Seedai / Cheedai is made during Gokulashtami as a Naivedyam to Lord Krishna. Apart from festival celebrations, it is associated with a lot of fond memories for me. It is one of my favorite savory items. Hard yet crunchy, peppery along with the taste of cumin seed and a hint of hing and coconut. Well worth the effort. Amma often makes it at home. Since it is time consuming to shape the cheedai into balls, she always makes it when all of us are available to help. Even grandma used to join. But today I made this all by myself and it was not tough at all to make cheedai with two cups of rice flour. I could manage time very well by simultaneously frying as well as rolling the dough.
Although cheedai is easy to make, it is also slightly tricky because if you do not do things the right way, the chances are more that you will not get it right or something might go seriously wrong, for example, cheedai bursting inside the hot oil and causing oil splash. For this reason, one needs to be really careful while attempting to make this.
Raw rice flour – 1 cup
Urad dal – 1 tbsp
Butter – 1 tbsp
Jeera / Cumin seeds – 1 tsp
Black peppercorns – 6-8
Grated coconut – 2 tbsp
Sesame seeds – 2 tsp
Asafetida powder – 1/4 tsp
Oil (for frying) – 300-400 ml
Salt as needed
Water as needed
Preparation Time: 20 mins
Cooking Time: 30-35 mins (7 mins per batch)
Yield 300 gm Cheedai
Dry roast the raw rice flour until the raw smell of the rice goes away and you get a nice roasted aroma.
Remove from fire and sieve to ensure that the powder is fine and no lumps are present.
Dry roast the urad dal until the dal turns pink. Remove from fire and pulse in a mixer to a fine powder.
Sieve the urad dal flour twice to ensure that you take only the fine powder and you discard the coarse powders.
Grind the grated coconut along with the jeera and black peppercorns to make a coarse paste. You may add small quantities of water.
Mix a tablespoon of sieved, finely powdered urad dal flour along with the sieved rice flour. Add the ground coconut, cumin, and pepper paste into the flours, add sesame seeds, asafetida powder, salt, and butter. Use your fingers to mix the flour and powders well.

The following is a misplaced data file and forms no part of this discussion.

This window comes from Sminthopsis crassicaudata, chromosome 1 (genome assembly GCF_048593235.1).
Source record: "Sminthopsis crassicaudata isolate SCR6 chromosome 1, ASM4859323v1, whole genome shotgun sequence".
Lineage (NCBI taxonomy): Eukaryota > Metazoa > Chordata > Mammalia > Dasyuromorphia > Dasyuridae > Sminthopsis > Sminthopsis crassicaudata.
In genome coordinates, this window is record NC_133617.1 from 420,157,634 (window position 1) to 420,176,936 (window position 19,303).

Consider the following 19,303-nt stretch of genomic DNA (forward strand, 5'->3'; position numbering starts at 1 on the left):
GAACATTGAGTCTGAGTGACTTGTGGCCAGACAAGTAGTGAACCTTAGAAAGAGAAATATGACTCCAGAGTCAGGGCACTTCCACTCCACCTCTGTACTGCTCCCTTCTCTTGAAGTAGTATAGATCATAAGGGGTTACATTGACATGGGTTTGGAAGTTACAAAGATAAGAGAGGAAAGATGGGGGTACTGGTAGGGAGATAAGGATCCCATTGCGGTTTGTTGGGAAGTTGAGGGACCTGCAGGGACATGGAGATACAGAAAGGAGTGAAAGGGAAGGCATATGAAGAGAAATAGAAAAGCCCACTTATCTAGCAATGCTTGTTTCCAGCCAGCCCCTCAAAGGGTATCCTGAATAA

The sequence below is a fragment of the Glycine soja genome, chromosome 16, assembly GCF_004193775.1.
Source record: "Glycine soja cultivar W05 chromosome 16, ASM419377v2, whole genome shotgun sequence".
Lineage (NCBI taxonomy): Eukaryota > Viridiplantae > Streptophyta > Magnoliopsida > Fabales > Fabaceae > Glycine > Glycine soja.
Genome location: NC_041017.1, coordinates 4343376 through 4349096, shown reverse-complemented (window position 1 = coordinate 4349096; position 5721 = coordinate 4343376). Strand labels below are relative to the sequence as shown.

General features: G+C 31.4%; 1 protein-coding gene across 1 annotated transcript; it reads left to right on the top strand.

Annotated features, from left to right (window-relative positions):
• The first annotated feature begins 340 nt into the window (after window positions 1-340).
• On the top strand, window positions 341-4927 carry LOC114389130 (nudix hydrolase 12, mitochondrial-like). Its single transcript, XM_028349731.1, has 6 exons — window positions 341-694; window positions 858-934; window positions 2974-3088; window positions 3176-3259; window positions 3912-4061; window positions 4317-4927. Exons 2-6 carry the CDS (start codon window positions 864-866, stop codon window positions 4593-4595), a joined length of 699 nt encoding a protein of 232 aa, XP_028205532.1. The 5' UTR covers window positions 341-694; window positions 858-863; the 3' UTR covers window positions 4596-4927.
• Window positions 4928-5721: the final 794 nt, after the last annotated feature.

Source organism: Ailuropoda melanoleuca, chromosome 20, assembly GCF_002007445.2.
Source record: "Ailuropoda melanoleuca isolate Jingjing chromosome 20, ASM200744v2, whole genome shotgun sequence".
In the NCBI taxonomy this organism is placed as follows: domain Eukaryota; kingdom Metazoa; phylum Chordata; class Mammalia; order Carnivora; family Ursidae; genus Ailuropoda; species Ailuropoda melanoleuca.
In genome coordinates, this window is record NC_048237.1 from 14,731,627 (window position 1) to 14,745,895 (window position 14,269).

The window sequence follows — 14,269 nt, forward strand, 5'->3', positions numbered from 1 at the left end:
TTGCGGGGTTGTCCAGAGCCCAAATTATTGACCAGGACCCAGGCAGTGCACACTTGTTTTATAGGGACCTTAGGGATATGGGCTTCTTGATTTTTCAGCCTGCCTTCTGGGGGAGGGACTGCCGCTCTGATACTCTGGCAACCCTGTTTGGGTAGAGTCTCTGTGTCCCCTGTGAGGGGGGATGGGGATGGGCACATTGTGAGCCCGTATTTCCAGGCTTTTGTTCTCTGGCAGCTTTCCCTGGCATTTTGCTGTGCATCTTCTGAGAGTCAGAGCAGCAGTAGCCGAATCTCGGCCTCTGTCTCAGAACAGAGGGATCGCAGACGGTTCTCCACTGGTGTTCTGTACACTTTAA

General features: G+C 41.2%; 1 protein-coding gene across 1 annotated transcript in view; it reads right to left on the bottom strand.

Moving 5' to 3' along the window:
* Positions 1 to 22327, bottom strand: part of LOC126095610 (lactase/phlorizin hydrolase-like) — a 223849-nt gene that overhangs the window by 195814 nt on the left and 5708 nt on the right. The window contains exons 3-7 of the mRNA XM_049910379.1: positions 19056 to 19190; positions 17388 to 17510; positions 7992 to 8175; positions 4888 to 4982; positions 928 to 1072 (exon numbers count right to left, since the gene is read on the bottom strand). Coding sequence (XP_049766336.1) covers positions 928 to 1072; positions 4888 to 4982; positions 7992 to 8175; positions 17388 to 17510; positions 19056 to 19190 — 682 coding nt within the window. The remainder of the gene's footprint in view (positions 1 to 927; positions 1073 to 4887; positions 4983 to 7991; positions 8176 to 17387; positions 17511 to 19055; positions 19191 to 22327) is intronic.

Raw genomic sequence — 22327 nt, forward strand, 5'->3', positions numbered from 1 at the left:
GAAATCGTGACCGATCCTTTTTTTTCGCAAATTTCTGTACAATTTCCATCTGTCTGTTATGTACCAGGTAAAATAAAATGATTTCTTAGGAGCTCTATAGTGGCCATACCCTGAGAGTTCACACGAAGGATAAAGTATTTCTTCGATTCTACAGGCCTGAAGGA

Add small quantities of water to make a dough. The dough should be soft and firm but not loose.
Take a small portion of the dough, place this dough on your left hand and use the long three fingers on the right hand to roll the dough into tiny marble-sized balls. Place them on a paper. It is recommended that you allow this to dry a bit before you deep fry them.
Heat oil in an iron kadai.
Once the oil is hot, gently and carefully drop a batch of the marble-sized dough balls into the oil. Retain the fire in medium in the beginning for at least 2 mins. You will notice a lot of bubbles during this time. When the bubbles reduce, lower the fire and stir occasionally until the balls change color to golden brown. Use a strainer ladle to remove the cheedai from the oil. Place on an absorbent paper to absorb excess oil.
Store in an air tight container once it cools down.
1. Sieve the flour at least twice to ensure that the rice flour and urad dal flour used is finely powdered. This will ensure there are no accidental oil splashes while frying the cheedai.
2. Although it is recommended that the rolled cheedai balls should dry off a bit before they are deep fried, you need not roll the entire dough into balls and then start the frying process. You may roll enough for 2-3 batches, start frying batch by batch and as you are frying, you may roll new batches of cheedai.
3. Use a thick bottomed iron kadai for frying to ensure uniform heating.
4. While deep frying, maintain the flame first in medium and then in low stirring occasionally.
5. Following the proportions and instructions properly is key to getting this right.